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Why Seahawks' rivalry with 49ers looks as fierce as Steve Largent's old feud with Raiders

Eric Adelson
Yahoo Sports
Steve Largent
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Steve Largent spent his entire NFL career with the Seahawks. (Getty Images)

Steve Largent has eight grandchildren.

That fact will make a horde of Seahawks fans feel ancient. It doesn't seem that long ago that No. 80 was streaking up the field in the Kingdome and catching every pass in sight. Largent retired in 1989 without playing for any other team; he held every major NFL receiving record at the time. He's 59.

The good news for those who don't want to feel so old is that the most beloved Seahawk ever hasn't slowed down much at all. The NFL Hall of Famer was a congressman from 1994 to 2001 and he's been president and CEO of CTIA – The Wireless Association, which represents telecom companies in Washington, for 11 years. Later in 2014, he plans to return home to Oklahoma, work on his 8-handicap, and figure out how to spend his 60s.

He is as much of a Seahawks fan as ever, and he takes the games quite seriously. "Too much so, my wife tells me," he says from his D.C. office.

Largent brings a special insight to this weekend's game, as the rivalry with the 49ers is in some ways a spillover from Seattle's battles with the Raiders. Back in Largent's day, the Seahawks were in the AFC West and the two teams hated each other as much or more than Seattle and San Francisco do now. Some of the most memorable "Monday Night Football" games of the '80s involved those teams. Bo Jackson's 91-yard run past Brian Bosworth in 1987 is one of the most famous rushes in NFL history. "He may not stop 'til Tacoma!" was Dan Dierdorf's call. The Los Angeles Raiders beat the Seahawks in the AFC title game in 1983 and then Seattle ended the Raiders' season in the playoffs the next year.

"They were just a team that had an attitude," Largent says from his office. "They felt they were better than everyone else. So they were really fun to beat."

As crazy as CenturyLink Field is now, the Kingdome was arguably just as loud, and never louder than for the Raiders. (Jackson's gallop was serenaded by jeers.) "That's where the history began," Largent says. "It was that loud and even louder with the domed stadium."

Largent, though unfailingly polite, is honest when he talks about the old Raiders. He calls games with them "a knife fight." And he makes sure to distinguish between the Oakland Raiders and the Los Angeles Raiders.

"When they were in Oakland, they had better fans," he says. "When they moved to L.A., they got the typical L.A. fan, who shows up mid-first quarter or in the second. There was no intimidation there for a visiting team playing in L.A."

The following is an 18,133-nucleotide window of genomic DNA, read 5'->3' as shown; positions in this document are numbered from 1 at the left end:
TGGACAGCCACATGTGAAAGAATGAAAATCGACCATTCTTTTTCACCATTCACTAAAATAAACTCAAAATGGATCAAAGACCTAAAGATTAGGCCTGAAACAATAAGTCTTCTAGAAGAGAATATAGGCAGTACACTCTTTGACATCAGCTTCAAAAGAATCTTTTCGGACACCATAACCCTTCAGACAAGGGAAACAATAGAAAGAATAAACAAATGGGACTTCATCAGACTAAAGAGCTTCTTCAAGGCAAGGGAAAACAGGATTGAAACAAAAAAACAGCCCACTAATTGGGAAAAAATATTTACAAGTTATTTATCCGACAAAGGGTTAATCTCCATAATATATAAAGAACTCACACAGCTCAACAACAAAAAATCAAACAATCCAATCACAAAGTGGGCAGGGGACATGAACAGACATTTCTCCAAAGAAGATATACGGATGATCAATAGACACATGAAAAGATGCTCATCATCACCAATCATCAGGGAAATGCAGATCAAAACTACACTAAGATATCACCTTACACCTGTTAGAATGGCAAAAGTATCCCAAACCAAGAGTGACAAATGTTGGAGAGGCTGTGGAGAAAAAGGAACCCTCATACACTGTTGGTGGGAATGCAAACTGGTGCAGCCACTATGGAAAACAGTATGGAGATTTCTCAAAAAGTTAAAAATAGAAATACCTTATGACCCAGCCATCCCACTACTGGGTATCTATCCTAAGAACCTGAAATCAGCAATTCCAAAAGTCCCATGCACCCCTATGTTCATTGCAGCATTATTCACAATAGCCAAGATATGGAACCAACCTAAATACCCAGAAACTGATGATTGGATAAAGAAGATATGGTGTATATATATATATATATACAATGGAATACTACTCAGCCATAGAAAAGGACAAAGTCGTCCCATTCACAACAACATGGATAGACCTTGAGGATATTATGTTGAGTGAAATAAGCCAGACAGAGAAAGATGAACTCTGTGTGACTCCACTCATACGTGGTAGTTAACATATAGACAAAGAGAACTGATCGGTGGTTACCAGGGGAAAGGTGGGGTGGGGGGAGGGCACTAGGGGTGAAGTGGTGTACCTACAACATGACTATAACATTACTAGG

Seattle fans have never been regarded as boorish, and Largent knows that better than anyone. He was drafted in 1976 by the Oilers, and after four preseason games traded to the expansion Seahawks for an eighth-round pick (ouch, Houston!). He was there from the start.

"It was a college town," he says. "It had never been a pro sports town. A lot of the fans were used to going to college games and brought that approach. It was not a hostile environment. Very vocal, though. There's slightly more coarseness now, but the basic fan of the Seahawks is still a good citizen."

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Largent and the Seahawks considered the Raiders their biggest rival. (Getty Images)

The trash talk that will surely be a part of this weekend's NFC championship game wasn't present when Largent played – at least when he played the Raiders. He became friendly with defensive backs Mike Haynes and Lester Hayes (who once called him "The Caucasian Clydesdale"). "I got to know both of them," Largent says. "I really came to like them. We weren't talking during the game. I never said anything to them and they never said anything to me. My feeling was I wanted to let my play speak for me."

That partially explains Largent's favorite Seahawk now: quarterback Russell Wilson.

"He stands for all the things pro athletes need to stand for," Largent says. "He gets to work early, and he's a leader on the field and off the field."

The two are similar in other ways. They were both overlooked by scouts: Wilson was picked in the third round and Largent in the fourth. They both came to symbolize the franchise and to some extent the entire region. The two have never met, which is somewhat surprising, but it may happen if Seattle makes it to the Super Bowl. Largent may go to New York as a fan. He never made it as a player.

"That's the next step the Seahawks have to take," Largent says of the possibility of the Seahawks winning this year's Super Bowl. "This would be a tremendous payback to fans for all the support over last 30-some years."

Asked if he would have anything to say to Wilson if he met him, Largent answered quickly, "I'd tell him, 'Good luck against the 49ers.' "

Largent might have a little luck to share. His first of 100 career receiving touchdowns came on September 26, 1976, in Seattle against the Niners.

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